While most people began to learn about the “blockchain” only because of bitcoin, its roots – and applications – are much deeper.
Blockchain is a technology in itself. It ensures the operation of bitcoins and is essentially the reason why * so many * new ICOs have flooded the market – to create an “ICO” is ridiculously simple (no barriers to entry).
The point of the system is to create a decentralized database – which essentially means that a network of computers (usually managed by individuals) rather than relying on ones like “Google” or “Microsoft” stores data. just like a big company.
To understand the implications of this (and thus where technology can take the industry) – you need to look at how the system works at a fundamental level.
Created in 2008 (1 year before bitcoin) and is an open source software solution. This means that its source code can be downloaded by anyone in the edit. However, it should be noted that the central “repository” can only be modified by an individual (so “developing” code is mostly not free).
The system works with the so-called merkel tree – a type of data graph that was created to provide version access to data to computer systems.
Merkel trees have been used very effectively in a number of other systems; especially “GIT” (source code management software). Without getting too technical, it basically keeps a “version” of the dataset. This version is numbered and thus can be downloaded at any time if the user wants to remember the old version. In the case of software development, this means that the source code set can be updated on multiple systems.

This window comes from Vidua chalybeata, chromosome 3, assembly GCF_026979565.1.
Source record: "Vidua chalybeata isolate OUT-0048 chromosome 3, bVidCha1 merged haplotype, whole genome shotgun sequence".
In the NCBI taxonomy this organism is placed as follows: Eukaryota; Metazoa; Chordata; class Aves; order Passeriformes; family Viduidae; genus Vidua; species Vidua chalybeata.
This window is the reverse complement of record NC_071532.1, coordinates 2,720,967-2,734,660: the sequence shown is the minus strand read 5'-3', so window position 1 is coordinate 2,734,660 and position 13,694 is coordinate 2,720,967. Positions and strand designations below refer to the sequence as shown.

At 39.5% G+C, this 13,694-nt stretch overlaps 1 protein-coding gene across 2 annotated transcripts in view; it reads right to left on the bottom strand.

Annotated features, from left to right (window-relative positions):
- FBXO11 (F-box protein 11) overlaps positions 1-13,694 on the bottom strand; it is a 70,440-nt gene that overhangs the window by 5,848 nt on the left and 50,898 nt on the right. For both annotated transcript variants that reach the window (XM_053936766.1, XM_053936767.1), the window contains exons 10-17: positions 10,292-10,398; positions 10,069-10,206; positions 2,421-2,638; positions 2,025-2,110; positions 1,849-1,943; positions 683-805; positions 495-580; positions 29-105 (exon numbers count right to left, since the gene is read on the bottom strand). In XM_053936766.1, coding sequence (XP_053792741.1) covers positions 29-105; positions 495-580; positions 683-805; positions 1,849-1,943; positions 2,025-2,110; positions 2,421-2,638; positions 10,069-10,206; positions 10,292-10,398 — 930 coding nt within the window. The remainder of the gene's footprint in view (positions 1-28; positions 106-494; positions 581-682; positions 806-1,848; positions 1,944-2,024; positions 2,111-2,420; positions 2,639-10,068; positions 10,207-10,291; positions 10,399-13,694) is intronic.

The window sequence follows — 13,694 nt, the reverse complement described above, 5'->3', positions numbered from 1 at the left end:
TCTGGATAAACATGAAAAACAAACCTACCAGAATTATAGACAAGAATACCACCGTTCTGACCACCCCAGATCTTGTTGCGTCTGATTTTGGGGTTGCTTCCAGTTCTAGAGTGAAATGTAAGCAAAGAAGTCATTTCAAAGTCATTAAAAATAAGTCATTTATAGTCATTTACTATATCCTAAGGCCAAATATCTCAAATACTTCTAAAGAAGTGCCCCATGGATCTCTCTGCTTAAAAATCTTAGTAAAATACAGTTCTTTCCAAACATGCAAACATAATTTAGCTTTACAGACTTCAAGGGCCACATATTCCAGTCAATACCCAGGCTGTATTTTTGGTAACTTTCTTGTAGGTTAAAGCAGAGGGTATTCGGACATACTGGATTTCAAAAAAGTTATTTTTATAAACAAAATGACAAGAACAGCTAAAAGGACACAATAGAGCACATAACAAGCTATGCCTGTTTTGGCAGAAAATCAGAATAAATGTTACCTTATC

The way it works – it’s storing a huge “file” with central data set updates – it’s basically what provides similar “bitcoins” and all the other “crypto”. The term “crypto” simply means “cryptographic”, which is a technical term for “encryption”.
Regardless of the main activities, the real advantage of broader “chain” adoption is almost certainly the “paradigm” it gives to the industry.
The idea called “Industry 4.0” has been floating for decades. The idea, often confused with the “Internet of Things,” is that a new level of “stand-alone” technology can be introduced to create even more efficient methods of production, distribution, and delivery for businesses and consumers. Although it often occurred, but in fact it was never accepted.
Many experts now see technology as a way to facilitate these changes. The reason is that the most interesting thing about “cryptography” is that – as Ethereum-like ones especially suggest – the various systems built over it can actually be programmed to work with a layer of logic.
This logic is really lacking in IoT / Industry 4.0 so far – and why many are looking at a “blockchain” (or equivalent) to provide a baseline standard for new ideas moving forward. This standard will enable companies to create “decentralized” applications that allow intelligent mechanisms to create more flexible and efficient production processes.